All it took was one text message.
Hey, she said. That thing you said on Monday…
I look up from my phone. My mind jumps back. What did I say on Monday?
Ah yes. I remember.
I mentioned how 2018 was not my favorite year. (Why? Grab a coffee with me and I will probably not tell you.)
I continue reading her text:
Just wanted to say, she said, when you said that 2018 wasn’t the best year for you, you didn’t say that into a void. I heard you. And whatever chance I have to make 2019 a better one for you, I plan to take advantage of it.
I stare at her message. WHOA.
She said I heard you. I was heard. My words were heard. I was hearkened to.
I know how I could take this. I could respond by thinking that, yeah, this is great, but really you shouldn’t rely on people to make you happy because they will, at times, bring you down and true happiness comes from within, or God, or whatever, so I’ll keep this at arm’s length thankyouverymuch and, no, it’s not because I’m antisocial. I’m just being realistic.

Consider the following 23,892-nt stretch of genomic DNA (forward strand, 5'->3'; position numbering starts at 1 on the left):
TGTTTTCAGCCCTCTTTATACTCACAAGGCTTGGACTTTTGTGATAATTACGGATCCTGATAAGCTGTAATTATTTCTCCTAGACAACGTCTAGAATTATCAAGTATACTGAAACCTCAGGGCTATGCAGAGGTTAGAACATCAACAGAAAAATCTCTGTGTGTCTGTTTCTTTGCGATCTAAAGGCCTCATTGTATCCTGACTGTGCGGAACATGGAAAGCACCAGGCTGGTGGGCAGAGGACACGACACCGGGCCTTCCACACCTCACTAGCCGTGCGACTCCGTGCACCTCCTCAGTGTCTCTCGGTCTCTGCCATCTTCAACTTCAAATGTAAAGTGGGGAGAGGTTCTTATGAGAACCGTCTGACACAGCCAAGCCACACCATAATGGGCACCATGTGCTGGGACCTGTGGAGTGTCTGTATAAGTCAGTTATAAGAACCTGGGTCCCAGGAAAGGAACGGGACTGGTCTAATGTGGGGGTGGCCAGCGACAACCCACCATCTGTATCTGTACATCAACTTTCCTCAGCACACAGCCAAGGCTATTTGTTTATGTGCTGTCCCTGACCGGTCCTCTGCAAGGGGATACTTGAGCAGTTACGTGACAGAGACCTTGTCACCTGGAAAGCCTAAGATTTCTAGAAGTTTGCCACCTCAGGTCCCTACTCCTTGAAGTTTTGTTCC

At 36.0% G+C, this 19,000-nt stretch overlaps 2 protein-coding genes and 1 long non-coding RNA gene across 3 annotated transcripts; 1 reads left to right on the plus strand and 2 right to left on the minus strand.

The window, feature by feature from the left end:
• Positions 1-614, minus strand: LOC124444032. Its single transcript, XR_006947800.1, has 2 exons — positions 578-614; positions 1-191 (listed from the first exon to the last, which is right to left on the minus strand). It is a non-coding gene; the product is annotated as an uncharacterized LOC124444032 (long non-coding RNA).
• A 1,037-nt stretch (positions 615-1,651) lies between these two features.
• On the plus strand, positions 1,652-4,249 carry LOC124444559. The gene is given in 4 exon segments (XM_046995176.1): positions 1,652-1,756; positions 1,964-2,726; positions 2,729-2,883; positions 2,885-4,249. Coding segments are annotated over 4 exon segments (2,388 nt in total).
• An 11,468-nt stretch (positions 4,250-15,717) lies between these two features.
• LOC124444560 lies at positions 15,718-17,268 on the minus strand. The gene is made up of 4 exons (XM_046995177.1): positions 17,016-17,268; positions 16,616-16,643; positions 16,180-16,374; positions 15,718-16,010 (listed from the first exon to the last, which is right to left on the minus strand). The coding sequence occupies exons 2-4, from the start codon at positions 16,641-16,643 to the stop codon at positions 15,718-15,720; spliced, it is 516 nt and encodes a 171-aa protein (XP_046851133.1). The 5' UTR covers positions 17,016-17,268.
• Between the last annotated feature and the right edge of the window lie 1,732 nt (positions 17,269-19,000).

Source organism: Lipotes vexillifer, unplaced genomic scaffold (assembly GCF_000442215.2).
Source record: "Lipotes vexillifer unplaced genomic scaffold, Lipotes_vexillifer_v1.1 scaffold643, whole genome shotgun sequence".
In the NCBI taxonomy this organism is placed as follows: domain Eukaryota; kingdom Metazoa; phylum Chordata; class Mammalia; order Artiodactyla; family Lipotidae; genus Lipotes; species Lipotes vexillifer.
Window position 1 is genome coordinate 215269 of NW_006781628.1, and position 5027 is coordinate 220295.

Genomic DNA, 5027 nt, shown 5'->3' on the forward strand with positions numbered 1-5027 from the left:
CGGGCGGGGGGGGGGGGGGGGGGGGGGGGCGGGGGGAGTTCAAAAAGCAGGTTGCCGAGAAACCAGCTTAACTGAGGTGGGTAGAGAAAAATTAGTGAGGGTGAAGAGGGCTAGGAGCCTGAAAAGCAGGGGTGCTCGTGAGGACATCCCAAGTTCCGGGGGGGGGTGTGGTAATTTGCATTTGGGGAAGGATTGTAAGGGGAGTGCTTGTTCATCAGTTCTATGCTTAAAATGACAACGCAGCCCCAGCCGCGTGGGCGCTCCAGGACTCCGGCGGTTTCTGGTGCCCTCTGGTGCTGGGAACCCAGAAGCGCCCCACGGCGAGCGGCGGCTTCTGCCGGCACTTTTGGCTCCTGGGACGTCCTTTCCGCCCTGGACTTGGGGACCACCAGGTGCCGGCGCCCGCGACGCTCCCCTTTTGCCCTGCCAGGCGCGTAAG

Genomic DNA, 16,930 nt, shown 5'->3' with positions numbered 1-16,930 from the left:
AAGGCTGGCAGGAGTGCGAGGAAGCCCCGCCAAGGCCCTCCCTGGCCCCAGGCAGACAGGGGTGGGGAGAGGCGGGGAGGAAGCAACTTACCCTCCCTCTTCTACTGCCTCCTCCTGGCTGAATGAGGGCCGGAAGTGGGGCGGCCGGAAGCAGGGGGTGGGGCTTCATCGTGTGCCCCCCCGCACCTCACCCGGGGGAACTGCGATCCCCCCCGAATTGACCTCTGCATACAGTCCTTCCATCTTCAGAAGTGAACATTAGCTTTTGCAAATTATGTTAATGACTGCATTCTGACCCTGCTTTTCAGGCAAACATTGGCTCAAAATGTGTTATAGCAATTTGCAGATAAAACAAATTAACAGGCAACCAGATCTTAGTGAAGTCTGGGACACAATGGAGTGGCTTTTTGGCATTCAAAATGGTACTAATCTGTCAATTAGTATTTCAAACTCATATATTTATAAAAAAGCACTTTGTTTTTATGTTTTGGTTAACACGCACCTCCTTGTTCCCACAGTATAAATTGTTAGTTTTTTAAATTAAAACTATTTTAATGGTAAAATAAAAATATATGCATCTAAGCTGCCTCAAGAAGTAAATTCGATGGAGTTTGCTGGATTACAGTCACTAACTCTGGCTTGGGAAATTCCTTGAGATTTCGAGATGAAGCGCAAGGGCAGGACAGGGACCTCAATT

Or, I could do what I usually do: make this person MY PERSON. The one who fills the emotional void in my heart.
Don’t get me wrong. I do believe God designed us to be relational beings. When God saw Adam alone in the garden, He said:
“It is not good for man to be alone.”*
So He created Eve. But then, our first parents sinned.
And in the words of Pastor John Mark Comer, “ever since we’ve been picking up the pieces.
Love and hate.
Marriage and divorce.
Sexuality and adultery.
Romance and heartache.”**
Might I add:
Friendship and isolation.
Attachment and loneliness.
God gives us a good thing—like friendship, loyalty, a connection—and we pervert it. Like the faulty humans that we are.
For me, my habit has been to exalt the gift over the Gift-Giver. Whether it’s a possession or a person.
My friend’s text message is such a balm to my tender, snowflake heart that I see myself veering off into this absolute love for her. I’ve done this before. I forget to remind myself of the God who brought this gift into my life in the first place.
The Apostle Paul wrote about people who did this:
They exchanged the truth about God for a lie and worshiped and served the creature rather than the Creator. Rom. 1:25.
Before loving the creature, I want to remember the Creator.
So whenever I read my friend’s text message—and I read it often—I whisper a little prayer:
God, thank you for bringing this person into my life. Thank you that they’re so loving and so caring.
Friendship is a good gift. But it’s one to be thankful to God for. Because every good and every perfect gift is from above (Jm. 1:17).
**John Mark Comer. Loveology: God. Love. Marriage. Sex. And the Never-Ending Story of Male and Female. Zondervan, 2014.